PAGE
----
SHOW: On the Concept of the Face, Regarding the Son of God
GROUP: Socìetas Raffaello Sanzio
ATTENDED: Thu., Sept. 12, 7 p.m., Suzanne Roberts Theatre
CLOSES: Sat., Sept. 14
BRIEF SELF-DESCRIPTION: "A massive, iconic portrait of the face of Jesus hangs as a backdrop while human actions transpire that question the nature of faith and the desire to be in the presence of the son of God."
WE THINK: The tension was palpable from the moment two black-clad crew members brought Gianni Plazzi, who plays a decrepit old man, onto the all-white stage, and it didn’t let up throughout the hour. It’s a credit to director Romeo Castellucci that despite all the sensory bombardment — the repeated shittings that still made you squirm no matter how prepared you thought you were, the bitter scent of sulfur being pumped into the audience as the shit spread on stage — one never stops thinking during this play and it never becomes cheap spectacle.
As for the actors, I’ll say this: The interaction between the old man and his son (Sergio Scarlatella) is one of the greatest presentations of love and devotion I have ever seen on stage.
The final third of the play could be accused of being over the top or didactic. Castellucci knows that we have mostly forgotten about Messina’s Christ that serves as backdrop, and the children he brings on stage to throw hand grenades at the massive portrait (complete with a voice rasping “Jesu, Jesu” repeatedly, harsh explosion sound effects, and an equally harsh choral track) are an attempt to bring our attention back to the face. Now, the fact that Christ’s blank gaze has been forgotten is exactly the kind of subtle point Castellucci has no interest in or capacity to mine. By the end, the face disintegrates and is torn down, replaced by the words “You are my shepherd” which slowly become “You are not my shepherd,” before the “not” fades out. Castellucci paints in broad strokes and huge symbols. Sometimes that rings hollow, but it can also compel individual audience members to encounter their own minds in stirring ways.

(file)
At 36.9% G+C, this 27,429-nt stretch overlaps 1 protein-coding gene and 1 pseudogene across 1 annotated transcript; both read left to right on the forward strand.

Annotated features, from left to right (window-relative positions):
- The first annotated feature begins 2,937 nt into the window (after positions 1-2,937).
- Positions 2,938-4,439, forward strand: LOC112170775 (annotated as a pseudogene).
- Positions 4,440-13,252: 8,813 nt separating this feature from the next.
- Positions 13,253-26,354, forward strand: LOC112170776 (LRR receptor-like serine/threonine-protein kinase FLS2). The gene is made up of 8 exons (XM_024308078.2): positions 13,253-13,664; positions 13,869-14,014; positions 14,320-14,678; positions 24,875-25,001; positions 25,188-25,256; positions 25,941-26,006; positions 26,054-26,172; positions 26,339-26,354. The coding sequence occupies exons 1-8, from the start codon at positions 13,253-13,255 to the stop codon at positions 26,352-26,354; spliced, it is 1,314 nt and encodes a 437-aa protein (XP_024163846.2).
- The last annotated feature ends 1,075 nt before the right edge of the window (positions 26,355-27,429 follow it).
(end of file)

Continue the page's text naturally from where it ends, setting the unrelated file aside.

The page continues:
Here is one such experience that stayed with me. To my momentary disbelief and joy, there was some light laughter (seemingly of the non-nervous variety) in the audience during the father-son scene, and the fact that anything happening between the two actors on stage could provoke laughter came to me like a blessing. What irrational, incredible defiance of the odds against which we struggle. Those giggles were a middle finger to nature, time, decay, and God in all his silence. I wanted to find whoever they were and kiss them on the mouth.
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